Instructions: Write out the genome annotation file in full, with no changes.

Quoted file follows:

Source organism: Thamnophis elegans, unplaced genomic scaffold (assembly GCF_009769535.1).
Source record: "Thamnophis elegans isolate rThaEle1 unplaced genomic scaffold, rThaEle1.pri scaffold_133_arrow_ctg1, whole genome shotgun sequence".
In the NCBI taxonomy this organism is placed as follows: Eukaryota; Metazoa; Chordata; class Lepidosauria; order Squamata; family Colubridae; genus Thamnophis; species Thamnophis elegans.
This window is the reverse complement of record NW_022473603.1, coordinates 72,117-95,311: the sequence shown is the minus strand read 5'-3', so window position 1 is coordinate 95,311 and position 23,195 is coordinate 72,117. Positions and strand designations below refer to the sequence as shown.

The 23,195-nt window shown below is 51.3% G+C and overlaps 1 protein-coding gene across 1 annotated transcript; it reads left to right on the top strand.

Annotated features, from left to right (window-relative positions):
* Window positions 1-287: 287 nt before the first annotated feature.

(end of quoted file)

Source organism: Thamnophis elegans, unplaced genomic scaffold (assembly GCF_009769535.1).
Source record: "Thamnophis elegans isolate rThaEle1 unplaced genomic scaffold, rThaEle1.pri scaffold_133_arrow_ctg1, whole genome shotgun sequence".
In the NCBI taxonomy this organism is placed as follows: Eukaryota; Metazoa; Chordata; class Lepidosauria; order Squamata; family Colubridae; genus Thamnophis; species Thamnophis elegans.
This window is the reverse complement of record NW_022473603.1, coordinates 72,117-95,311: the sequence shown is the minus strand read 5'-3', so window position 1 is coordinate 95,311 and position 23,195 is coordinate 72,117. Positions and strand designations below refer to the sequence as shown.

The 23,195-nt window shown below is 51.3% G+C and overlaps 1 protein-coding gene across 1 annotated transcript; it reads left to right on the top strand.

Annotated features, from left to right (window-relative positions):
* Window positions 1-287: 287 nt before the first annotated feature.